As the eighth installment of these 30 truths comes out of my finger tips I'm forced to admit something: I don't really think I have anything to write about...
I mean, everyone was bullied, and everyone has been mean to someone too. I wasn't abused as a child, I've never has anyone hurt me in a way that scared me permanently, I don't think I have any grudges that present them self at random moments based on how someone treated me.
If I have a reoccurring problem with someone it's usually because they hurt someone I love. As in, someone who was mean to my sister, or mean to my friend, or to my mother. I can deal with the crap people dish to me because I'm (almost) always there, and I get to decide if it's a big enough issue to warrant my immediate attention or if it's just not deserving of my time. When someone wrongs a person I love I'm not necessarily there, I can't fight for them, I don't get to ride in on a white horse and beat the crap out of someone for being mean to them.
I keep saying 'mean'... I swear I'm not eight years old
Since I don't have anyone in my life who "made it Hell" I think I'll write about someone who I just let treat me poorly, until I wised up and kicked him out of my life.
Someone who treated me poorly
I will start with saying that I've made stupid decisions in my days, and the decision to date Malcolm* was a bad one. It was my second semester in the musical school and I was having a good ol' time dating many a boy because I was finally not in high school where that stigma prevents a lot of young people from having a pleasant dating experience (dating monogamously in high school makes no sense. you're 16... why should you limit the boys you kiss to only one because that's what everyone else is doing? You don't know who you are, let alone who you should be "going steady" with...) and I was enjoying the freedom from not being tied down.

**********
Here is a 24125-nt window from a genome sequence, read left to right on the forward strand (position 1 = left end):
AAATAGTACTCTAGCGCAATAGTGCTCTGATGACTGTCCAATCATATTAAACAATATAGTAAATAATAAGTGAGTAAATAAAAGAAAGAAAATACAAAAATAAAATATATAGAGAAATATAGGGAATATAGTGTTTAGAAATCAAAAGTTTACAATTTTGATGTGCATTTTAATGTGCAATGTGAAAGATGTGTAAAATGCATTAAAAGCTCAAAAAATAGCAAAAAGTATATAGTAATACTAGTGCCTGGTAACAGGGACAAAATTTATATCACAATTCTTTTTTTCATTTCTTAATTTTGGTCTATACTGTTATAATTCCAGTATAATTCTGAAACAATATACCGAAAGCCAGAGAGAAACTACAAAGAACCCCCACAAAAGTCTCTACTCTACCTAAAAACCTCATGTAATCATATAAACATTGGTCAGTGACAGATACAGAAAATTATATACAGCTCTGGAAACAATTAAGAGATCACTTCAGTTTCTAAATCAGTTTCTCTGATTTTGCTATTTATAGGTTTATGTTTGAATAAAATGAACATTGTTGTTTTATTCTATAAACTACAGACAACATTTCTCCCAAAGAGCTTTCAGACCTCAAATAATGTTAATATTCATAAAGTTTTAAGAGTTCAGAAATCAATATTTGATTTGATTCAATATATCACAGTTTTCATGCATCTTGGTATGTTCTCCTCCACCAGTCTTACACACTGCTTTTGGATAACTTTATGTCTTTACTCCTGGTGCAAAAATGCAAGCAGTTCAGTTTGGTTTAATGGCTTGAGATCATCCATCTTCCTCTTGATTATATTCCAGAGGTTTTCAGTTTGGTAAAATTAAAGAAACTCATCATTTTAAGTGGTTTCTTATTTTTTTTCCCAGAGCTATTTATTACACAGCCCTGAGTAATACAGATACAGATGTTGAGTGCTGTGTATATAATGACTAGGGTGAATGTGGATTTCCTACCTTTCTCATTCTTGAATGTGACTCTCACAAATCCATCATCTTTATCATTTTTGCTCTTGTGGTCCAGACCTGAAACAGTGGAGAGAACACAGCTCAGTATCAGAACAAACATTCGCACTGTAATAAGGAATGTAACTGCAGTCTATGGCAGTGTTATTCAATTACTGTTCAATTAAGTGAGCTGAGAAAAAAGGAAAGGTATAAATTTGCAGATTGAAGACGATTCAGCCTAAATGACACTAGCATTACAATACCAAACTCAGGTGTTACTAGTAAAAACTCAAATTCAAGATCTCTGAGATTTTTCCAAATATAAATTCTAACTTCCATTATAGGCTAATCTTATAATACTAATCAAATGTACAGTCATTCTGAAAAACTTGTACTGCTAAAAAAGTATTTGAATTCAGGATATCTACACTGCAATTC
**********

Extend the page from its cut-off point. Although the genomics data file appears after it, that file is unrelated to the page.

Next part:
*name has not been changed because I don't care that much
Then came Malcolm.
He was new to the university because he had decided to transfer mid year and he played the trombone. He and I didn't have any classes together because he technically was behind since he joined the program late. He was okay I guess, not ugly, left handed, and he was really smitten with me. I don't care who you are, being sought after is nice, even if you're not that interested.
So Malcolm followed me around and was really persistent and the other guys in my life sort of just stopped meshing. Malcolm, however, was too persistent to stop trying to win my affections no matter how many times I turned him down; after all, I am amazing.
Finally, I told him I would be his girlfriend (this is after about 6 times of me saying "no"... why don't I listen to me? why?). I should have know he was not on the same page as I was because the next thing out of his mouth was, "can I make it facebook official?" I told him yes to that as well, but I didn't get on facebook for 2 days after because accepting that request was one of the scariest things I'd ever done. I liked the look of "single" beneath my name. It made the independence that I exuded in bright waves more legitimate, and it also let every guy I went out with aware of the fact that I was not their girlfriend, one date is never enough for me to decide that, even if it's awesome.
Malcolm and I officially dated for 5 short months, and in that time he took my self esteem from here to here, and if you can't see my hands imagine something really high, going to something a lot lower. Eloquent, I know.
Malcolm is black, and his mother hated me. It wasn't just because I was white, it's because I was white and I was dating her son. She couldn't stand not only the color of my skin, but also the way I acted. I don't know how I was supposed to act around her, but apparently everything I did was wrong. I did learn a lot of valuable things about relationships through this experience, and it starts with his mother.